Ontario Barn Preservation

How to Maintain your Barn

6 simple ways to ensure more longevity out of your barn without big investments

6 simple ways to ensure more longevity out of your barn without big investments

Water is one of the worst enemies of your barn. Water can get everywhere and if it can’t get out or dry out it will cause various forms of damage!

Drainage

Make sure that the grade around your barn slopes away from the building at least what we call 2% or 1.15 degrees. That is a very low slope so more is always better. Look around the barn are there any low wet spots or does the landscape further beyond the barn direct water towards or away from the barn. Change the slope to protect your barn.

Take a close and careful look where the bank meets the barn if you’ve got one. Often I see the bank has eroded and there are many places where water can sit, or seep into the foundation wall. Again, make sure everything is draining away from the barn. If there are retaining walls, make sure they aren’t creaked, leaning or creating pockets of water along the foundation.

Eave troughs, just like your house they need to be kept clean and in good repair. Eaves troughs that leak water damage the siding, and can seep along the foundation walls causing freezing and creaking. Then make sure the downspouts are connected and drain away from the building and the grade slopes away at the discharge point. Even better add some rocks, or a french drain at the discharge point to ensure seepage and reduce erosion. So get a long ladder, a skyjack, or a extension pole and clean and fix the eavetourghs!

Roof

Make sure the roof is complete and doesn’t have any major holes. Steel is the best protection for a reasonable price. If you need to patch, repair, or replace make sure you ask for barn steel, it is thinner and can be more cost effective.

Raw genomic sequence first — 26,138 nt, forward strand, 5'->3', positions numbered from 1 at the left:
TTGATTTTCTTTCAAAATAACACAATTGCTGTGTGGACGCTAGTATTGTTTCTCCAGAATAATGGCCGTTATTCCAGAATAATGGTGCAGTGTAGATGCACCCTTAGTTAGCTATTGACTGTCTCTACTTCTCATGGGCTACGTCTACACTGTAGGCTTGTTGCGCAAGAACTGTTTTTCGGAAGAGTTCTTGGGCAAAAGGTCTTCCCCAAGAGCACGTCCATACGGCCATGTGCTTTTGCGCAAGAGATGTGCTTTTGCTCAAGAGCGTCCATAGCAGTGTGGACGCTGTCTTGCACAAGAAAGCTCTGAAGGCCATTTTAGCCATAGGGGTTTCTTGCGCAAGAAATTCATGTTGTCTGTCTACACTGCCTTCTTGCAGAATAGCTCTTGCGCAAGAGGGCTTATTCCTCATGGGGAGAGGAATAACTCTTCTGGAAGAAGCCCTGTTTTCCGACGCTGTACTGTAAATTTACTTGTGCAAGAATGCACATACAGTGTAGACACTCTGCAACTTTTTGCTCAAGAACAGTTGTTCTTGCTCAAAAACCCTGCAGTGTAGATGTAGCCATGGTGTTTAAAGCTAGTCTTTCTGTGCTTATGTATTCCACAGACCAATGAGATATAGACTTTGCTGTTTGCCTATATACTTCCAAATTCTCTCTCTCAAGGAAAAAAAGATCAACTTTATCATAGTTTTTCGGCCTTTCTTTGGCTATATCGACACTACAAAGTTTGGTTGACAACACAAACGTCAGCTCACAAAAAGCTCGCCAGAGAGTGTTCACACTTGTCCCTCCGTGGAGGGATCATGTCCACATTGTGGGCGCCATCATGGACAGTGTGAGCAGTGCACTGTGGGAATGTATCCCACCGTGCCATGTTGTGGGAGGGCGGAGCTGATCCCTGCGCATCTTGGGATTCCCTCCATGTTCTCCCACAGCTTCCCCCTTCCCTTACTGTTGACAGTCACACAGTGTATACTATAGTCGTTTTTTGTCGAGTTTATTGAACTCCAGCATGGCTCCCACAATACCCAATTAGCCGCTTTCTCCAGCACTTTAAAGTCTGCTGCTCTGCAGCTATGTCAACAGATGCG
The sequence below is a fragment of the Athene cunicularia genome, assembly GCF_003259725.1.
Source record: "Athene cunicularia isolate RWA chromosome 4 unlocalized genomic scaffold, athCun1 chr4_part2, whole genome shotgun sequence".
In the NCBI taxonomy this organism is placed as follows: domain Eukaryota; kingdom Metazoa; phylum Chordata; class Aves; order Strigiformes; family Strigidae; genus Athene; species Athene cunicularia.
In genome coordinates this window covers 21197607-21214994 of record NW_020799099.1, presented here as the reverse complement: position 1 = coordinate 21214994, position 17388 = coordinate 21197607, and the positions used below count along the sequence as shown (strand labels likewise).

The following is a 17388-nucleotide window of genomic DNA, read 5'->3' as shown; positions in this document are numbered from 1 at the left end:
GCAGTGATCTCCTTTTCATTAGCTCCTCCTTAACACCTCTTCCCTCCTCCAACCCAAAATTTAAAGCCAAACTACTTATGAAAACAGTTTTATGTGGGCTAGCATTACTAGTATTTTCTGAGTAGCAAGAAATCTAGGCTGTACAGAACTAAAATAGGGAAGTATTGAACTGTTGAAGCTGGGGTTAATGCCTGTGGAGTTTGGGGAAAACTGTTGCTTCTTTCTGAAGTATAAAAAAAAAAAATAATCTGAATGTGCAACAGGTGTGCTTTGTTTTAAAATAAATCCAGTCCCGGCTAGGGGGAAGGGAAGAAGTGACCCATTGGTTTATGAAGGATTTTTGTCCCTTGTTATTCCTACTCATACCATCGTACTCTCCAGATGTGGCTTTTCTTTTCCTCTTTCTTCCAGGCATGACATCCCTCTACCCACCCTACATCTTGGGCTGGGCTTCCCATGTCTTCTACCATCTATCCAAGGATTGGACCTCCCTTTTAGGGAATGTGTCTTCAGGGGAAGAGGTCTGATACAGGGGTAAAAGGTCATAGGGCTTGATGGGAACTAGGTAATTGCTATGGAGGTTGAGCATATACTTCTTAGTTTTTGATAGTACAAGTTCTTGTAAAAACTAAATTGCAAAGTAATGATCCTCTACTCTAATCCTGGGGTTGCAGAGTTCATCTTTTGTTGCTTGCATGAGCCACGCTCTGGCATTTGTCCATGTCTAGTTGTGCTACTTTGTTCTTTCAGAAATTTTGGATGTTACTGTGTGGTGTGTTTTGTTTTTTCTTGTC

Siding

Same deal with the siding. Make sure the rain can’t get into the barn by replacing any cracked, broken, or missing boards. We don’t have to make it water tight, just protected from major water ingress and damage. If the siding is worn thin , consider doing a full replacement in the near future. I often see siding being replaced with board and batten, it may be cost effective, but it is not very authentic, and wouldn’t recommend it. In fact vertical siding without battens is best as it does allow air flow to dry the barn out when it does get a little damp. This is the natural seasonal cycle of a barn.

Keep it clean

If your barn has old hay and straw in the upper level, clean it out. Straw and hay are great at holding moisture and will damage floor boards and rot timber posts. It s a big job to remove and clean out, but think of it as a quintessential farm experience; forking hay! (But its not essential that you do it during the hottest day of the summer!)

Repair Visible Damage Early

Do a review or have someone experienced do a review of the barn. Look for rotting posts, sagging timbers, leaning posts, and crack in foundations. These could be more major renovations if the barn hasn’t been maintained but if caught early can be simple repairs, but if left too long can continue to cause damage and the repair job in the future may be unfeasible or even impossible, thus leaving the barn to fall over completely.

If you do find cracks or loose mortar a simple patch recipe (from Jon Radojkovic, restoration carpenter): fill in with pre-mix mortar or 1 part Portland cement and 4 parts brick sand.

Remove Vegetation

Trees, shrubs, and grasses give barns a aged, and wise look. But tree and shrub roots are a great way to crack foundation walls and allow water to do further damage. Clear them away. And keep grasses cut. Grasses can retain moisture and can cause rot along the base of siding and timber posts.

Keep an eye on your barn, go visit it once in a while. It will tell you what it needs and if you maintain it, the costs of repairs are much more manageable and simple. We thank you for looking after your barn for everyone to enjoy. I look forward to driving past it one day!

Author: Krista Hulshof, (contributions by Jon Radojkovic)

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